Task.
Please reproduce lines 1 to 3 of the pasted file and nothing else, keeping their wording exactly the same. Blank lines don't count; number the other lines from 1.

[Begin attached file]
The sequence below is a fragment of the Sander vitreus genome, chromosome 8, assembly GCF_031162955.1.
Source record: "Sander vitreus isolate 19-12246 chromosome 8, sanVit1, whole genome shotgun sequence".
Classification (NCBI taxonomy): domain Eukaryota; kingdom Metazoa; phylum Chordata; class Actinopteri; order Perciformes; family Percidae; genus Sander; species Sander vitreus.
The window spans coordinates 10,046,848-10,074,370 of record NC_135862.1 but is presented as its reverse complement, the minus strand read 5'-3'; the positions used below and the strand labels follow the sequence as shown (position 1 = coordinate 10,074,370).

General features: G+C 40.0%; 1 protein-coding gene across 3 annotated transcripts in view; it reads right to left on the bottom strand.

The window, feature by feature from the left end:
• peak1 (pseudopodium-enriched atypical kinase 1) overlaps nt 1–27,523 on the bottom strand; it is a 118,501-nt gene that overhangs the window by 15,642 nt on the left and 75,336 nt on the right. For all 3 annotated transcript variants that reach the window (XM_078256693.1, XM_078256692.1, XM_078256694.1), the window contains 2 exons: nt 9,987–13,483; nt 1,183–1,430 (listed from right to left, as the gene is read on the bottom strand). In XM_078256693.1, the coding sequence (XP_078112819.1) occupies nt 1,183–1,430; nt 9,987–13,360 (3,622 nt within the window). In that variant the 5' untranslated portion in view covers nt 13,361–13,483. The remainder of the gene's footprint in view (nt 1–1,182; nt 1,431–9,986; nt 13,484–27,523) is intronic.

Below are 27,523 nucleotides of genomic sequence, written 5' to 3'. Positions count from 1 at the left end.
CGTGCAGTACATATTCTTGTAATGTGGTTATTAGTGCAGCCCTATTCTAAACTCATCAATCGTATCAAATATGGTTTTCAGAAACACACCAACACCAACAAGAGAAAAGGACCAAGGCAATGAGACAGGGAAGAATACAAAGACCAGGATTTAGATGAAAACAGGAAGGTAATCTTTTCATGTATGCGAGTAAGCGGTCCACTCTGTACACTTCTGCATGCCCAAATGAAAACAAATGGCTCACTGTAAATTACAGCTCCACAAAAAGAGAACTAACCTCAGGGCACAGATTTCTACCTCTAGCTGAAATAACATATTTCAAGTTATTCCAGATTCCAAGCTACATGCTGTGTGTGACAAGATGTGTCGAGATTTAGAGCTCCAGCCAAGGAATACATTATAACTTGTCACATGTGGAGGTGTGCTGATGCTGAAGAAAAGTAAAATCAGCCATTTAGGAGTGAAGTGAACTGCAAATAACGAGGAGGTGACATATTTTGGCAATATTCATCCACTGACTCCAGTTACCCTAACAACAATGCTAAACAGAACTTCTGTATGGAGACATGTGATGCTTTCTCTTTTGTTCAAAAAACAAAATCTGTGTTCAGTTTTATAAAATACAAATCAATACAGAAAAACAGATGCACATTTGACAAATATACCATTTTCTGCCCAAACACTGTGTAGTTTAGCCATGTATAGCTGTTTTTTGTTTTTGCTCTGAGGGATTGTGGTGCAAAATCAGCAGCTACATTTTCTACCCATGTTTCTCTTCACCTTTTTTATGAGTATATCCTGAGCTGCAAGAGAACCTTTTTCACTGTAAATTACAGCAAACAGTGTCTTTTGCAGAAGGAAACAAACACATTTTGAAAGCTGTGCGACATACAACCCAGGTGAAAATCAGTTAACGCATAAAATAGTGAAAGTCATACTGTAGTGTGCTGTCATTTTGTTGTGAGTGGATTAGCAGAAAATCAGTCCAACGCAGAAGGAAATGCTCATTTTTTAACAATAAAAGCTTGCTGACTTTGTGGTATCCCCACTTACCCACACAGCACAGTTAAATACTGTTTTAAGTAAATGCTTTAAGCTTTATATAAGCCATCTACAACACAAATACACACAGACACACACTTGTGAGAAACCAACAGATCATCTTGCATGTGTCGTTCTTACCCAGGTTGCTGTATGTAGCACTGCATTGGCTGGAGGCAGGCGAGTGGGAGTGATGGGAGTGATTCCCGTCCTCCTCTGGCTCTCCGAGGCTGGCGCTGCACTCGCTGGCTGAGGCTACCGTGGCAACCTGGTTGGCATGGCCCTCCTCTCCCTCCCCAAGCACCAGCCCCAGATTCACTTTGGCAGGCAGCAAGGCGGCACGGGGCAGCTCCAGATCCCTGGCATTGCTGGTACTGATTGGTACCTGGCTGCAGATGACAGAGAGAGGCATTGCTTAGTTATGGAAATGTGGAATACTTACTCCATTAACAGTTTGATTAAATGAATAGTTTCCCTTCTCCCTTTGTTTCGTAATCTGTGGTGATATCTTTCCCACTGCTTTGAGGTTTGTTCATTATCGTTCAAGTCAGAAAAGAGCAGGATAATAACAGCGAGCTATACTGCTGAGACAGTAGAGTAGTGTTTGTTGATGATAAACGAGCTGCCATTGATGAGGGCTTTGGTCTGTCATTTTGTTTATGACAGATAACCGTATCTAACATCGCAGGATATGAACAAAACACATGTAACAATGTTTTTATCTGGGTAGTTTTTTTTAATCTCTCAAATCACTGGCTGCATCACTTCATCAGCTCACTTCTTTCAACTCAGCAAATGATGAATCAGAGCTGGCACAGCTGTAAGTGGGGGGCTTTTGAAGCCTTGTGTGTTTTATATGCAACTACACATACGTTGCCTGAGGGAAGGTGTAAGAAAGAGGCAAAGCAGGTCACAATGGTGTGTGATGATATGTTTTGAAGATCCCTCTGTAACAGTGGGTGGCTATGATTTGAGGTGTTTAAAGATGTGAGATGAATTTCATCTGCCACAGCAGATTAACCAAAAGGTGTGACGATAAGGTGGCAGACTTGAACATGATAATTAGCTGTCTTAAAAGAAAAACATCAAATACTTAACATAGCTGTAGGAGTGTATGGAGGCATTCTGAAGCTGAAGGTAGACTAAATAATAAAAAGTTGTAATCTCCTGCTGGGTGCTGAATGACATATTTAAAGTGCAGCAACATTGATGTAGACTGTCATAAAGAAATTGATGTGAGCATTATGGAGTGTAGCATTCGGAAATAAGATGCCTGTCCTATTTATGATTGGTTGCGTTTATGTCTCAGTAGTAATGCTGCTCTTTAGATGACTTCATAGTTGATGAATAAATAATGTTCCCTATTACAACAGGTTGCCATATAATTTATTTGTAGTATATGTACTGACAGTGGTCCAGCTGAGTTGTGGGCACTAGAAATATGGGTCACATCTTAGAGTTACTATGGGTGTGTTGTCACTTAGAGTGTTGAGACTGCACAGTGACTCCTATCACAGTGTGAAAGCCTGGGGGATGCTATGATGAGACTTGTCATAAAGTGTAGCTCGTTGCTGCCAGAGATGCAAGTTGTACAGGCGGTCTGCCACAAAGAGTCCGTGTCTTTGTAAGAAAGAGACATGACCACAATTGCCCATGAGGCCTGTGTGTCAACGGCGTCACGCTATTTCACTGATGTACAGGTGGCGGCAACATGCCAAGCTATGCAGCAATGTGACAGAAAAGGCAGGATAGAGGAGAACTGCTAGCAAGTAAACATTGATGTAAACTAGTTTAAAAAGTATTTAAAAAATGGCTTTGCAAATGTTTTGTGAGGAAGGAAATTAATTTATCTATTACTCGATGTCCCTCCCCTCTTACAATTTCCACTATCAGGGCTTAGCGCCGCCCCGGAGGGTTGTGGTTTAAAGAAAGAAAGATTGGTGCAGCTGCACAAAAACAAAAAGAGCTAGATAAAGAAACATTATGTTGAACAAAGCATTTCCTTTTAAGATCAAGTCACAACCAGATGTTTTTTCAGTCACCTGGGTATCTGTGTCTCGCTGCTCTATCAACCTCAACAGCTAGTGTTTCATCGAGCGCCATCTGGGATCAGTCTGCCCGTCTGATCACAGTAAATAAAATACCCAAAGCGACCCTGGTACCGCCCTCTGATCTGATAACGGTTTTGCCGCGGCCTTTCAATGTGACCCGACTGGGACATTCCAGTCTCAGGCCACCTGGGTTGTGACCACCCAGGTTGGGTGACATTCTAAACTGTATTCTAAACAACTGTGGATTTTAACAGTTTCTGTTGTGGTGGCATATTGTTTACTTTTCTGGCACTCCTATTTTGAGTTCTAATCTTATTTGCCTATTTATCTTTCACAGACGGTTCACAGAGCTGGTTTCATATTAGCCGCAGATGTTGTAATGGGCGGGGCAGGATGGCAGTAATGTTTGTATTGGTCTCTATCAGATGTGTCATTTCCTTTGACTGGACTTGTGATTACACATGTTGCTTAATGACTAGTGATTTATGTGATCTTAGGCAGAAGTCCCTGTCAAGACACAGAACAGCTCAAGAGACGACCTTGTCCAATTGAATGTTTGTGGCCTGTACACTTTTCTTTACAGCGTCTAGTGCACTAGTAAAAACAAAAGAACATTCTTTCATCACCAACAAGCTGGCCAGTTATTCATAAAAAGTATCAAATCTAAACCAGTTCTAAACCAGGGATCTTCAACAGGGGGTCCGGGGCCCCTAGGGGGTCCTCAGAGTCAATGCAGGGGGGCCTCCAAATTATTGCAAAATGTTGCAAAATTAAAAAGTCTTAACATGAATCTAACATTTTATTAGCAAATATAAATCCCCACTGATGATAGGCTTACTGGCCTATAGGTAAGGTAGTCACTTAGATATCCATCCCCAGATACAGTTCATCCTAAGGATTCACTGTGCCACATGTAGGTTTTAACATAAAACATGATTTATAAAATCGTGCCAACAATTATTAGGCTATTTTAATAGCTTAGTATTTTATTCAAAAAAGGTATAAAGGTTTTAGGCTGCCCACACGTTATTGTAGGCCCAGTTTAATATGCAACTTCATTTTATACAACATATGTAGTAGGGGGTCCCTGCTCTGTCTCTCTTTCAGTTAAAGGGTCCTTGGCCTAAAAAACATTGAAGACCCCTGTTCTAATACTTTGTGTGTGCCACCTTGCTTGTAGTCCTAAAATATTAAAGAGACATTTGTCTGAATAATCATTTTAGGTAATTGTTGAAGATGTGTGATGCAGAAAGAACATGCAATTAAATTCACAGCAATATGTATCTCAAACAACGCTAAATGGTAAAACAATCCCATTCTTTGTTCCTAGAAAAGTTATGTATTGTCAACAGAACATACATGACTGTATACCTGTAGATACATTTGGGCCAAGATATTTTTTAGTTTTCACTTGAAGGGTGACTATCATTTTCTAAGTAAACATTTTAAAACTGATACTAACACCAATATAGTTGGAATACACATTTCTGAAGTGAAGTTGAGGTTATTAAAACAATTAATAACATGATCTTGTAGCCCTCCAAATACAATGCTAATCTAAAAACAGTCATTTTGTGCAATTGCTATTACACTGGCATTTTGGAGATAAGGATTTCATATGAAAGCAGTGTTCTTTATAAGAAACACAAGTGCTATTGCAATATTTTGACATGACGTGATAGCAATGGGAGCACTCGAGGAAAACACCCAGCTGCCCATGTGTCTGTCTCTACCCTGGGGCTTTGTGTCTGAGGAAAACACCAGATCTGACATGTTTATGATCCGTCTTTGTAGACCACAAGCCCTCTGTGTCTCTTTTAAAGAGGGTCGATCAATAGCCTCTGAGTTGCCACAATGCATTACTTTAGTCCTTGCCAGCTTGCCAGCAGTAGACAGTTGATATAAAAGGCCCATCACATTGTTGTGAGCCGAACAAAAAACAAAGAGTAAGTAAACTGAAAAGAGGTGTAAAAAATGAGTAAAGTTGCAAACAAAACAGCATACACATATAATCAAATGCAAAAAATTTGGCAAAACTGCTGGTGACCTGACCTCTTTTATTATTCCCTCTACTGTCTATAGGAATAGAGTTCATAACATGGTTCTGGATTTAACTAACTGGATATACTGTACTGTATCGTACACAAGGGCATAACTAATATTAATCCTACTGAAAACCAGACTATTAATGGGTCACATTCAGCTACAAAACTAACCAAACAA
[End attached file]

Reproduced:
The sequence below is a fragment of the Sander vitreus genome, chromosome 8, assembly GCF_031162955.1.
Source record: "Sander vitreus isolate 19-12246 chromosome 8, sanVit1, whole genome shotgun sequence".
Classification (NCBI taxonomy): domain Eukaryota; kingdom Metazoa; phylum Chordata; class Actinopteri; order Perciformes; family Percidae; genus Sander; species Sander vitreus.